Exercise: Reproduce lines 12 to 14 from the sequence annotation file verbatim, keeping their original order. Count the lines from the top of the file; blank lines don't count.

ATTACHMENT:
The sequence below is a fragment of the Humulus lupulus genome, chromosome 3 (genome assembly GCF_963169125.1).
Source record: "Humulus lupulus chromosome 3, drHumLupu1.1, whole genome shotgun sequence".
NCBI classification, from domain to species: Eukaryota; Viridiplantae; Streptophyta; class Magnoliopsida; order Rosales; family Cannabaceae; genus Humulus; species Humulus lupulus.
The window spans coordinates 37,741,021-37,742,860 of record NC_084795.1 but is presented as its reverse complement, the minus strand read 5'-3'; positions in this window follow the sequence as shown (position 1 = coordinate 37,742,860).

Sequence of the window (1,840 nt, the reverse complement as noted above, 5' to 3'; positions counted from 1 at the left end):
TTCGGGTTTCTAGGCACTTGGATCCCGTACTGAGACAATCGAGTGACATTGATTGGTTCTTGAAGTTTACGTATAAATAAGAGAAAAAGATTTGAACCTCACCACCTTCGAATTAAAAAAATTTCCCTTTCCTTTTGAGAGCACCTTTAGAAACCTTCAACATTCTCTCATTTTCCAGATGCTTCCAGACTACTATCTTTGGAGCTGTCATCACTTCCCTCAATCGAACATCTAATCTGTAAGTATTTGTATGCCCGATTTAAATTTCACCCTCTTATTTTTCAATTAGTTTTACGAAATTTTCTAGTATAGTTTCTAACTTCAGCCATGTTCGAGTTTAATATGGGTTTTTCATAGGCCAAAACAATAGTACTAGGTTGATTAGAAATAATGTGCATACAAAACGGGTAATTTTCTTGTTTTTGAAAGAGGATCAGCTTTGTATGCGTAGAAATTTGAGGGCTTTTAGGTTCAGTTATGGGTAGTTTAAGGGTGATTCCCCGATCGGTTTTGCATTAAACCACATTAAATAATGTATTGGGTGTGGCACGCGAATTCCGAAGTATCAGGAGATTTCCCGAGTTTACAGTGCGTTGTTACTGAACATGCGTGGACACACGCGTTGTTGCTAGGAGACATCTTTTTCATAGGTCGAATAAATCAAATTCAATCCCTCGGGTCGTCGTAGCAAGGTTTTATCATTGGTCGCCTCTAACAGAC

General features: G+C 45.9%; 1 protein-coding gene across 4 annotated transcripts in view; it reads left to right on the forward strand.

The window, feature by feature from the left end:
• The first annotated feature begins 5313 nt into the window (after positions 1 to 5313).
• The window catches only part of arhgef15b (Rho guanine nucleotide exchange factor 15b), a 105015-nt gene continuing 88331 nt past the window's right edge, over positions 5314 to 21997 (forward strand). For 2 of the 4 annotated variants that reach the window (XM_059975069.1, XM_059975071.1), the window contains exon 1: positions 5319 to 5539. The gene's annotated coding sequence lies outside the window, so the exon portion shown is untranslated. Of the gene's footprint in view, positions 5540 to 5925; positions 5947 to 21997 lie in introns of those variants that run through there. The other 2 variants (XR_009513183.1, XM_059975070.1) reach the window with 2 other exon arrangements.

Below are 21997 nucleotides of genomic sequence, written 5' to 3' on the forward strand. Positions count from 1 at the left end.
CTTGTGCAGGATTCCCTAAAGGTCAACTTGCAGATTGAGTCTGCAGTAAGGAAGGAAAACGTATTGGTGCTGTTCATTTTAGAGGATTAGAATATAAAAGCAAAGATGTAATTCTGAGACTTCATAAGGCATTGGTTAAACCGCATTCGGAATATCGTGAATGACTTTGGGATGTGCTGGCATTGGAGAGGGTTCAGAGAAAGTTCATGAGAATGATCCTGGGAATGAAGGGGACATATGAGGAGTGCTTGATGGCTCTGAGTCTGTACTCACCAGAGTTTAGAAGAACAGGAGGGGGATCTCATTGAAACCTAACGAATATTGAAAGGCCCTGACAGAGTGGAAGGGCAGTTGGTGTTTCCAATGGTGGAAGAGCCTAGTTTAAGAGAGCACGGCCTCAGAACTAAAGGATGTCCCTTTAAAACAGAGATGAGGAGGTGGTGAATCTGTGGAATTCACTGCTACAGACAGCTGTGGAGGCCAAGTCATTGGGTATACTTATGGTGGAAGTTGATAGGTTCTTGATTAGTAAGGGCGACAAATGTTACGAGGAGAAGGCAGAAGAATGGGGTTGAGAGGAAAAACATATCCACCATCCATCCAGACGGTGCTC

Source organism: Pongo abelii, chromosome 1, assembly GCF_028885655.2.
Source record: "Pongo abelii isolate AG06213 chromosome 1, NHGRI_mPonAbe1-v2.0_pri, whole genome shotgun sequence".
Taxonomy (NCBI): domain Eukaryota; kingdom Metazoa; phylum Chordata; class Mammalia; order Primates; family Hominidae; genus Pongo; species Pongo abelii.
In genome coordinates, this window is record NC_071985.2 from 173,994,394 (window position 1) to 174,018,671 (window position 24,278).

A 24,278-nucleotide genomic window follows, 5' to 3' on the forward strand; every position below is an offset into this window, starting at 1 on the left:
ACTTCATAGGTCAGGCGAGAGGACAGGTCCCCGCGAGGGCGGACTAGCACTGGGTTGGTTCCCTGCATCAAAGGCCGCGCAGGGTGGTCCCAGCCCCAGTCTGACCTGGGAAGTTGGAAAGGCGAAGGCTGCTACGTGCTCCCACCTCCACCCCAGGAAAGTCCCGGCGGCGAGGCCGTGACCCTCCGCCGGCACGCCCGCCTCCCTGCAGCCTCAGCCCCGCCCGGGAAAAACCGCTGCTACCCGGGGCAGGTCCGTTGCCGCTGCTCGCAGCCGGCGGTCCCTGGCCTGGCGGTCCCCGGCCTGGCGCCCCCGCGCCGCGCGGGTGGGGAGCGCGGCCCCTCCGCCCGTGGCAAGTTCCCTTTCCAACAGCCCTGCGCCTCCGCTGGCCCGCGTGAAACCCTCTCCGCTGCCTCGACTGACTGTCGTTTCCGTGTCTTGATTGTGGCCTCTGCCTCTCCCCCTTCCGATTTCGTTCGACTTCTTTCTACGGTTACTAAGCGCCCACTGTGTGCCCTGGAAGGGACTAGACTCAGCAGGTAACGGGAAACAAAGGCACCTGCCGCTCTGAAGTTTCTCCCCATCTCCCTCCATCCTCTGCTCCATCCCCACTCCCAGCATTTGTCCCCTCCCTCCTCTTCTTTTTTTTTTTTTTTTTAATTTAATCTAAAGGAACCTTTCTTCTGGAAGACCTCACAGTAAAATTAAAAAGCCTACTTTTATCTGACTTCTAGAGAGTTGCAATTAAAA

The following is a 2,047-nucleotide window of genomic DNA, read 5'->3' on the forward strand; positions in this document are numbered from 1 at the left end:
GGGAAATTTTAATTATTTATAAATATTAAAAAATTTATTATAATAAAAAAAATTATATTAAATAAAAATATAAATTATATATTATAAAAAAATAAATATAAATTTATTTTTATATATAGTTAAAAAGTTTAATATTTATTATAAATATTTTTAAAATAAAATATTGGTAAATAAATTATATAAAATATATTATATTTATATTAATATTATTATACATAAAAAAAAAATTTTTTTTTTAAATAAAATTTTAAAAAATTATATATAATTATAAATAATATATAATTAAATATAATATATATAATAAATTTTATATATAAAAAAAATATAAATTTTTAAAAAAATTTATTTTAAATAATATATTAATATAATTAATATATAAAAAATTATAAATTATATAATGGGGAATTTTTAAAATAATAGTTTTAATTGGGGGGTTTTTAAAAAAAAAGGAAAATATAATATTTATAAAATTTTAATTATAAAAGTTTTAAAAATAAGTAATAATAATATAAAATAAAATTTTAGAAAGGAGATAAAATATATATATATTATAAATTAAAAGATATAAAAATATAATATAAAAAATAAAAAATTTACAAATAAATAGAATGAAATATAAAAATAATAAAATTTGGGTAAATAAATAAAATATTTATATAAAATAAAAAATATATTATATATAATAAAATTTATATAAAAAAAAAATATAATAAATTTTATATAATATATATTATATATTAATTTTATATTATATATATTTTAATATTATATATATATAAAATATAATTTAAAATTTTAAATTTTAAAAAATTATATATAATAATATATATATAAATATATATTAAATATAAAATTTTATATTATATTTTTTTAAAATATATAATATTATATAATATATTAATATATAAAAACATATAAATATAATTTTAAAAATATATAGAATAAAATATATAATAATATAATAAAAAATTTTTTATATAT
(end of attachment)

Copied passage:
CTTGTGCAGGATTCCCTAAAGGTCAACTTGCAGATTGAGTCTGCAGTAAGGAAGGAAAACGTATTGGTGCTGTTCATTTTAGAGGATTAGAATATAAAAGCAAAGATGTAATTCTGAGACTTCATAAGGCATTGGTTAAACCGCATTCGGAATATCGTGAATGACTTTGGGATGTGCTGGCATTGGAGAGGGTTCAGAGAAAGTTCATGAGAATGATCCTGGGAATGAAGGGGACATATGAGGAGTGCTTGATGGCTCTGAGTCTGTACTCACCAGAGTTTAGAAGAACAGGAGGGGGATCTCATTGAAACCTAACGAATATTGAAAGGCCCTGACAGAGTGGAAGGGCAGTTGGTGTTTCCAATGGTGGAAGAGCCTAGTTTAAGAGAGCACGGCCTCAGAACTAAAGGATGTCCCTTTAAAACAGAGATGAGGAGGTGGTGAATCTGTGGAATTCACTGCTACAGACAGCTGTGGAGGCCAAGTCATTGGGTATACTTATGGTGGAAGTTGATAGGTTCTTGATTAGTAAGGGCGACAAATGTTACGAGGAGAAGGCAGAAGAATGGGGTTGAGAGGAAAAACATATCCACCATCCATCCAGACGGTGCTC

Source organism: Pongo abelii, chromosome 1, assembly GCF_028885655.2.
Source record: "Pongo abelii isolate AG06213 chromosome 1, NHGRI_mPonAbe1-v2.0_pri, whole genome shotgun sequence".